5. Grace says:

    Dozens of people have recommended meditation to me. Until now I’ve never been able to stop my mind racing, juggling so many things for my busy job in London. After two weeks working at home without all the distractions of office life I feel that I might be in a position to give meditation another go, especially if I could get away to somewhere fantastic. Without having to pay for fares into London, extortionate lunches and drinks after work I’m saving huge amounts of money, so it might happen.

    • Laurence Costa says:

      Dear Grace, how about getting rid of the “if’s”? Isn’t wonder in the eyes first? Peace in the heart before being conditioned? Leaving in pure nature, I am convinced that a fantastic natural environment can contribute to our well-being but that it is not a sine qua non condition. Whereas raising your awareness through meditation can definitely help appreciate life and your next travel adventure even more. There are plenty of online short guided meditations that can help and maybe you could start a positive routine at this time of confinement, don’t you think? Take care!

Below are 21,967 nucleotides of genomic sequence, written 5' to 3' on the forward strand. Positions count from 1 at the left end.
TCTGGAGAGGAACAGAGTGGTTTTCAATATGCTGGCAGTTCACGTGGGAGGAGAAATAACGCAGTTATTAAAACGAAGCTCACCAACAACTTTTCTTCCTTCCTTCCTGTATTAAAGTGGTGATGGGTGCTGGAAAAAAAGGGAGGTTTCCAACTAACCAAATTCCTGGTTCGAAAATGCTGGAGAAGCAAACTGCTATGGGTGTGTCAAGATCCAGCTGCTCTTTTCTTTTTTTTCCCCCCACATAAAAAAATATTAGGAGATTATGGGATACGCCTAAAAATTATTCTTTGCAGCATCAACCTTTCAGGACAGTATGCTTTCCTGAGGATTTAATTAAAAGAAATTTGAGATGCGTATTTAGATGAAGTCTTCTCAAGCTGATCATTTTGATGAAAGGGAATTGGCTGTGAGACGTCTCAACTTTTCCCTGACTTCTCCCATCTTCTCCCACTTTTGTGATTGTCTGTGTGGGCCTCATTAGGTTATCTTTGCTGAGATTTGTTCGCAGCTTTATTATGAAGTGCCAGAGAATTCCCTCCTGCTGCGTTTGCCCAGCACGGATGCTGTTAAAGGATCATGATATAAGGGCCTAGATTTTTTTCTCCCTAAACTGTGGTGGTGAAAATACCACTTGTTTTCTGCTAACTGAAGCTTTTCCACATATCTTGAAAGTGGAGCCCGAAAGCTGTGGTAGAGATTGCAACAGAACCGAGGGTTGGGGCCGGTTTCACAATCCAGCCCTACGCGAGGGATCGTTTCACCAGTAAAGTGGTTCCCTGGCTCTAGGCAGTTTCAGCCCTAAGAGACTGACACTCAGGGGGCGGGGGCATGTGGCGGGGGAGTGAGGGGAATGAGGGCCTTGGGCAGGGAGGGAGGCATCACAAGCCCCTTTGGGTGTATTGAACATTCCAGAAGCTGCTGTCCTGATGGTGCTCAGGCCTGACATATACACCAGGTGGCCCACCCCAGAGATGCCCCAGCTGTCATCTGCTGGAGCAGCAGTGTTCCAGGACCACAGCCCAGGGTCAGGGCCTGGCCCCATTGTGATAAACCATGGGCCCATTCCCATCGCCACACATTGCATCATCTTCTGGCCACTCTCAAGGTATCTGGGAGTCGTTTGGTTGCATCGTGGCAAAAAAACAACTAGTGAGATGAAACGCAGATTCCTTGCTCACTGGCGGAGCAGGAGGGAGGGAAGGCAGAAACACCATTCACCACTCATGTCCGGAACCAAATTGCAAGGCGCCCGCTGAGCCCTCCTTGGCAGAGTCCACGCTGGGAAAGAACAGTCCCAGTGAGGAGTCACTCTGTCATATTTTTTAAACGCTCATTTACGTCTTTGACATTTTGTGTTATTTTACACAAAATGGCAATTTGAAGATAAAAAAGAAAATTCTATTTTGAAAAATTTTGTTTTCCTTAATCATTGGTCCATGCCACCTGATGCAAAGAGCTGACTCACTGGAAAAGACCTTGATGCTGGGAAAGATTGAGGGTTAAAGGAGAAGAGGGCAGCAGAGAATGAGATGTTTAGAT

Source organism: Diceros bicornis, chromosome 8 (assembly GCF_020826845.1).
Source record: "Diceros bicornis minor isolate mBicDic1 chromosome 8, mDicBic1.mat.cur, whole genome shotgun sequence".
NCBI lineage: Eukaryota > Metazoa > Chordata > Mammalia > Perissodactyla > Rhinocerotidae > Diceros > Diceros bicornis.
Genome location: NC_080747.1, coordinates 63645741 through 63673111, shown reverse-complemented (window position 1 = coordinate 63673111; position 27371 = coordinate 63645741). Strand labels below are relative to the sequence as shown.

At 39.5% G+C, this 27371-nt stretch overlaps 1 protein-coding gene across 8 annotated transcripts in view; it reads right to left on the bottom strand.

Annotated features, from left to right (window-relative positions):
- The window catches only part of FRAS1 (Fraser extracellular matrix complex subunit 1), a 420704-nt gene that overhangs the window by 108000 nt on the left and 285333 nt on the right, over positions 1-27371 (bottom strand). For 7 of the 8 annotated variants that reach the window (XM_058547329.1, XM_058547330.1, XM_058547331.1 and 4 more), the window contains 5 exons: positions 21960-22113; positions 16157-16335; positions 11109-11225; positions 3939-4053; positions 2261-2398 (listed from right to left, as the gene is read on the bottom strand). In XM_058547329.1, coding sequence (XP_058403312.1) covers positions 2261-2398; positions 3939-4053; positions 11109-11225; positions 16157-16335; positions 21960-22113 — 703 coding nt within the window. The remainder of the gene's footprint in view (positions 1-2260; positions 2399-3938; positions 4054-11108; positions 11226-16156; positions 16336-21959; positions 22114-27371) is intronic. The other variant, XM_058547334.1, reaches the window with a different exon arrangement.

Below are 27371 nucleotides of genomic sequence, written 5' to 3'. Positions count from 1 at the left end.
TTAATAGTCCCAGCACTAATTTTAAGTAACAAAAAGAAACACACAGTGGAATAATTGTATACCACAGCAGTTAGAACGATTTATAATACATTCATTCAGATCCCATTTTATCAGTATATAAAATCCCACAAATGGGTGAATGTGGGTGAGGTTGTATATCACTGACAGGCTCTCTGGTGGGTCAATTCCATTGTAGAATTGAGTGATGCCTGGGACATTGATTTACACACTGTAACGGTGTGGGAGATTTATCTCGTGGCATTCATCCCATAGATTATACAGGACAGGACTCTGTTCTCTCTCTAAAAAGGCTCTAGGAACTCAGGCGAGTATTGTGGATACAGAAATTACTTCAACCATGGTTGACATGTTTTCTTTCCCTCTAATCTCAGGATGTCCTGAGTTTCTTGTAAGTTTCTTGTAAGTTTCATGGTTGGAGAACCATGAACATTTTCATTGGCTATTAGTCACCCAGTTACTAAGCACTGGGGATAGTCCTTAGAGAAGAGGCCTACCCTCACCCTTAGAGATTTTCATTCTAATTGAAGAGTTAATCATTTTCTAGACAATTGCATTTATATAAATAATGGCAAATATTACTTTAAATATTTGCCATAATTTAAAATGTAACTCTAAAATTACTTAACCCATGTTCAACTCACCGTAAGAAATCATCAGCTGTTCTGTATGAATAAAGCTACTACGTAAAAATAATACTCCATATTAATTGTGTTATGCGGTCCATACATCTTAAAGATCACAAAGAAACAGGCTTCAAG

6. Mark B says:

    Looking at the four elements is an interesting way to frame our perspective on life and travel. The expression of ‘you don’t know what you’ve got til it’s gone’ keeps springing to mind lately and I think when the situation changes and we can all once again travel safely without the threat of the virus, we’ll be, hopefully, more appreciative of it and look at what we actually get from our experiences on a deeper level.

  7. Irving G. says:

    This pandemic has changed all of us in a variety of ways. One thing is for sure, we will learn to appreciate everything more after all of this is over. I agree that while travelling was made easier, the same thing happened with the spread of the virus. On the other hand, after this pandemic, people will surely be able to do more good deeds for others and the environment. We will see travelling as a blessing and an opportunity to seize the moment. We will be able to connect more with other people and appreciate the culture and history of the place we are in. Moreover, it will be also be an opportunity for us to truly realize that we have been abusing the resources that mother Earth is giving away for free and do something about it. We will carry this event for the rest of our lives and I hope that we will act collectively to make this world a better place for us and for the future generations.